TODAY’S SCRIPTURE: Genesis 37:29-36 (NRSV*)
When Reuben returned to the pit and saw that Joseph was not in the pit, he tore his clothes. He returned to his brothers, and said, “The boy is gone; and I, where can I turn?” Then they took Joseph’s robe, slaughtered a goat, and dipped the robe in the blood. They had the long robe with sleeves taken to their father, and they said, “This we have found; see now whether it is your son’s robe or not.” He recognized it, and said, “It is my son’s robe! A wild animal has devoured him; Joseph is without doubt torn to pieces.” Then Jacob tore his garments, and put sackcloth on his loins, and mourned for his son many days. All his sons and all his daughters sought to comfort him; but he refused to be comforted, and said, “No, I shall go down to Sheol to my son, mourning.” Thus his father bewailed him. Meanwhile the Midianites had sold him in Egypt to Potiphar, one of Pharaoh’s officials, the captain of the guard.
AN IMAGINARY JOURNAL ARTICLE
There’s just something about a youngest son. The smallest of my children, my last chance to get it right. Joseph was such a bright child, full of curiosity and enthusiasm. He reminded me so much of me as a young boy. Always getting into trouble, but fearlessly exploring and stretching the boundaries of what he knew. Joseph had some difficulties with his older brothers, but that’s just a part of being in a family. After all, my older brother Esau and I used to fight constantly, and Joseph and his brothers were no different. I remember how much attention my father paid to my older brother — how he called him his favorite — and how that made me feel. I vowed never to let that happen to my youngest boy. I admit that I did occasionally go overboard with Joseph, and that didn’t make his brothers very happy. But he brought me so much joy! Oh, but now… He’s gone… I can’t believe it. My little boy, my hope and pride. Gone. His brothers brought back his torn and bloody coat— the very coat I had made for him. People are coming from all over to comfort me. But what comfort can they offer? My little boy Joseph… the comfort of my old age… is gone forever…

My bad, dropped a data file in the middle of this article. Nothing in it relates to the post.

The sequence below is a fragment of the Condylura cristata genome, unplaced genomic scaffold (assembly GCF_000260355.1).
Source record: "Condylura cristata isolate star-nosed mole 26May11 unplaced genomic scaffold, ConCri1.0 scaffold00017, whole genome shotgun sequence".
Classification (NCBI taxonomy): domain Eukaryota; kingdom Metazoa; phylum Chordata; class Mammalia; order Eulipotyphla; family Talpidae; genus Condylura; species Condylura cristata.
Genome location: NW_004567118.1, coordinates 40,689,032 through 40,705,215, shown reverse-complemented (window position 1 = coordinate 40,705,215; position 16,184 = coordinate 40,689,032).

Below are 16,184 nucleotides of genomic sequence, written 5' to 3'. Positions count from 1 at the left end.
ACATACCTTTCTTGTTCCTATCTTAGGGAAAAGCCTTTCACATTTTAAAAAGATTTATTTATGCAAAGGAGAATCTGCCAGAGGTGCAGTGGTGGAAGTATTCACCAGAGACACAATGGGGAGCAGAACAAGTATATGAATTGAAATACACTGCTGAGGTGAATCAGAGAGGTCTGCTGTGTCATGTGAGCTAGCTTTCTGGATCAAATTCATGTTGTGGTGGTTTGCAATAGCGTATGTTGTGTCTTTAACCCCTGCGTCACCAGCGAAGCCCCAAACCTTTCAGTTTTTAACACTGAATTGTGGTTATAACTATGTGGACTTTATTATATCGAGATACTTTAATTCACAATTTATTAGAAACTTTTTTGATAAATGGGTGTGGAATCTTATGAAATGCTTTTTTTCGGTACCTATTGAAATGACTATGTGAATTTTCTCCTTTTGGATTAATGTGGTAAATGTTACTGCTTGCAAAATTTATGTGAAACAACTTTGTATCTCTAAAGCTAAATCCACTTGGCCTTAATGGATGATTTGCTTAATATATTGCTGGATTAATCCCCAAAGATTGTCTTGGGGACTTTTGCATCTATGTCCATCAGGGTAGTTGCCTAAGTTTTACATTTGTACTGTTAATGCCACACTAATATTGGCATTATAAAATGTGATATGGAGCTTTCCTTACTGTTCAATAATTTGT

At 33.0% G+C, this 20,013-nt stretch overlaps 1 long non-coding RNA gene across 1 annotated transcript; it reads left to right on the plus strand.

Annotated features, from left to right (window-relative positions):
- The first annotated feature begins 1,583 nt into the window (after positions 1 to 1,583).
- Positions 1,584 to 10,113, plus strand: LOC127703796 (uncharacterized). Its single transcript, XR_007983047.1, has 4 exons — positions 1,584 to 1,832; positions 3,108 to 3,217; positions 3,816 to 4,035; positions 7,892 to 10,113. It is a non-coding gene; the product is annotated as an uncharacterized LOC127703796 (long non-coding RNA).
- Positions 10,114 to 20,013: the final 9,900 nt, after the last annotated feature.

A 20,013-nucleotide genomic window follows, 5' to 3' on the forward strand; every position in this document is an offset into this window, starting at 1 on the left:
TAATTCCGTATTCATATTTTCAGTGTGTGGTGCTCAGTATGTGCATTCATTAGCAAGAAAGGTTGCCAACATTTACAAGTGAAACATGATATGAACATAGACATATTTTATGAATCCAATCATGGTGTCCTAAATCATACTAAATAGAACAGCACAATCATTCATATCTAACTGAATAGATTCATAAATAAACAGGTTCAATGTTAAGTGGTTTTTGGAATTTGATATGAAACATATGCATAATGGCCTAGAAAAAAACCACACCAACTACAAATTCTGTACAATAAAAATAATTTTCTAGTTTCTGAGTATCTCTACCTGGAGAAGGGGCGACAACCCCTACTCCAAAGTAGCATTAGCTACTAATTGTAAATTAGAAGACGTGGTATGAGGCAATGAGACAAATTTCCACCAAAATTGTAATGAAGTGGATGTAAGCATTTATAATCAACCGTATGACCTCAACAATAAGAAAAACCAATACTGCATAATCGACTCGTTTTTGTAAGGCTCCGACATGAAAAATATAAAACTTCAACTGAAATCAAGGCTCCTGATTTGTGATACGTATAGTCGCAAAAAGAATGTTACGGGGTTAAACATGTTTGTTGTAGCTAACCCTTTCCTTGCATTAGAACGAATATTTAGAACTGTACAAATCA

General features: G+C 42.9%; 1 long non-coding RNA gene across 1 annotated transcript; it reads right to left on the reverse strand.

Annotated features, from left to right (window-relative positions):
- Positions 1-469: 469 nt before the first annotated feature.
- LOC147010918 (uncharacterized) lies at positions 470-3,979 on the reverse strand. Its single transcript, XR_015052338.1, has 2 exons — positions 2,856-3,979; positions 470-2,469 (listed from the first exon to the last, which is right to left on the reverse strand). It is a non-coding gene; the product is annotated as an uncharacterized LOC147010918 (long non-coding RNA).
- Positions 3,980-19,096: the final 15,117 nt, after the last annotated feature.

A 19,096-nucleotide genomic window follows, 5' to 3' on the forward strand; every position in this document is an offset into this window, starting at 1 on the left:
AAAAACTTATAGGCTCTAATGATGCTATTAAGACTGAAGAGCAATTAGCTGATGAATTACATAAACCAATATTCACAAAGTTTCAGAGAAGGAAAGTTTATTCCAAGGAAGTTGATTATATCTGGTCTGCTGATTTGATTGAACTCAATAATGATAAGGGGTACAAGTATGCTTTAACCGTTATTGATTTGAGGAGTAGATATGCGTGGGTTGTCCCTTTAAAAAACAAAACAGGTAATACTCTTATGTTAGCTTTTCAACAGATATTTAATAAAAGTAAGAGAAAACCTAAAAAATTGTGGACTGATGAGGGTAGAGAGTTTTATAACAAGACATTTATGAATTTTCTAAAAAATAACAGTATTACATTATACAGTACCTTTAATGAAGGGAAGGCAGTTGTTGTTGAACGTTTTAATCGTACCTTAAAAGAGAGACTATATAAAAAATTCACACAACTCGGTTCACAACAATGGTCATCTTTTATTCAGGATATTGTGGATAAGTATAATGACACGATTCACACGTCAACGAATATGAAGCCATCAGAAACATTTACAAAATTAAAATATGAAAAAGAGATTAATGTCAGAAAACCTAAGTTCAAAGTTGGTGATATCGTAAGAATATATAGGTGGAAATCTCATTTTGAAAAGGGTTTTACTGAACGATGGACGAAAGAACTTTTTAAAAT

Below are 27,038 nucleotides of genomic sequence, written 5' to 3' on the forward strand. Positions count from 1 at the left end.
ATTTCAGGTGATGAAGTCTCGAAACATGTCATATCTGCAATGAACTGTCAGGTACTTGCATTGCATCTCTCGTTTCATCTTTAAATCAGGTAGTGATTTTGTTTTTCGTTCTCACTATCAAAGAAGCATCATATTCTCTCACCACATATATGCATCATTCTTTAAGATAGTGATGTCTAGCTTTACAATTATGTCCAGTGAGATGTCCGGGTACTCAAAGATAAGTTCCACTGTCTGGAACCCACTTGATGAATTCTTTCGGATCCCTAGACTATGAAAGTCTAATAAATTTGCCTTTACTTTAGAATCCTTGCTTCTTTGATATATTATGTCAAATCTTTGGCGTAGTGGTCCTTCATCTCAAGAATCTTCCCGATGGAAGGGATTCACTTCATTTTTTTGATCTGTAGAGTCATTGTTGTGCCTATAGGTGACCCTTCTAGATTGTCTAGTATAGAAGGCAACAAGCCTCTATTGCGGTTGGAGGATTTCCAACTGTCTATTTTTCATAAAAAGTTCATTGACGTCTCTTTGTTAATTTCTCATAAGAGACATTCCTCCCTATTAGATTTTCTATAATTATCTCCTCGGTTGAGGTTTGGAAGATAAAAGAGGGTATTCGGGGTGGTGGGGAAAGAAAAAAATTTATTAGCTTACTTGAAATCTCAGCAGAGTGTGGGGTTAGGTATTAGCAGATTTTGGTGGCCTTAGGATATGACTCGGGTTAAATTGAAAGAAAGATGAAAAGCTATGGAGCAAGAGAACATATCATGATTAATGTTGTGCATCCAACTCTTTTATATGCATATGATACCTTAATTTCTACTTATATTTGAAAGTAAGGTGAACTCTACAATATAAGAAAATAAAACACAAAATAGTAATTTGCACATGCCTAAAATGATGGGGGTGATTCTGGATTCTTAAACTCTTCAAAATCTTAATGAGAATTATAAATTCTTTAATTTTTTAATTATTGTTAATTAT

THINGS TO THINK ABOUT…
- What do you think of Reuben’s question to his brothers: “The boy is gone, and I, where can I turn?”
- How would you have felt if you were in Reuben’s place?
- There is no mention of the brothers giving Reuben an explanation for Joseph’s disappearance. They are entirely silent. Why does Reuben agree to the conspiracy?
- What is the symbolism of the brothers’ use of the coat here?
- What did the brothers hope to gain by ridding themselves of Joseph?
- Did their conspiracy accomplish this goal?
- Does Jacob’s reaction to Joseph’s alleged death surprise you? How do you imagine you would have reacted upon receiving the news?
As the eldest son, Reuben was responsible for his brothers’ behavior and for their safety while they were away from their father. When Reuben returns to find Joseph gone, he “tears his clothing.” In that culture, this was a sign of deep grief and despair. Click here to read an interesting (and short) article about the Jewish practice of tearing clothing as a sign of mourning. This article is from the website of a sect of Judaism, the Chabad-Lubavitch movement.
* New Revised Standard Version Bible, copyright © 1989 the Division of Christian Education of the National Council of the Churches of Christ in the United States of America. Used by permission. All rights reserved.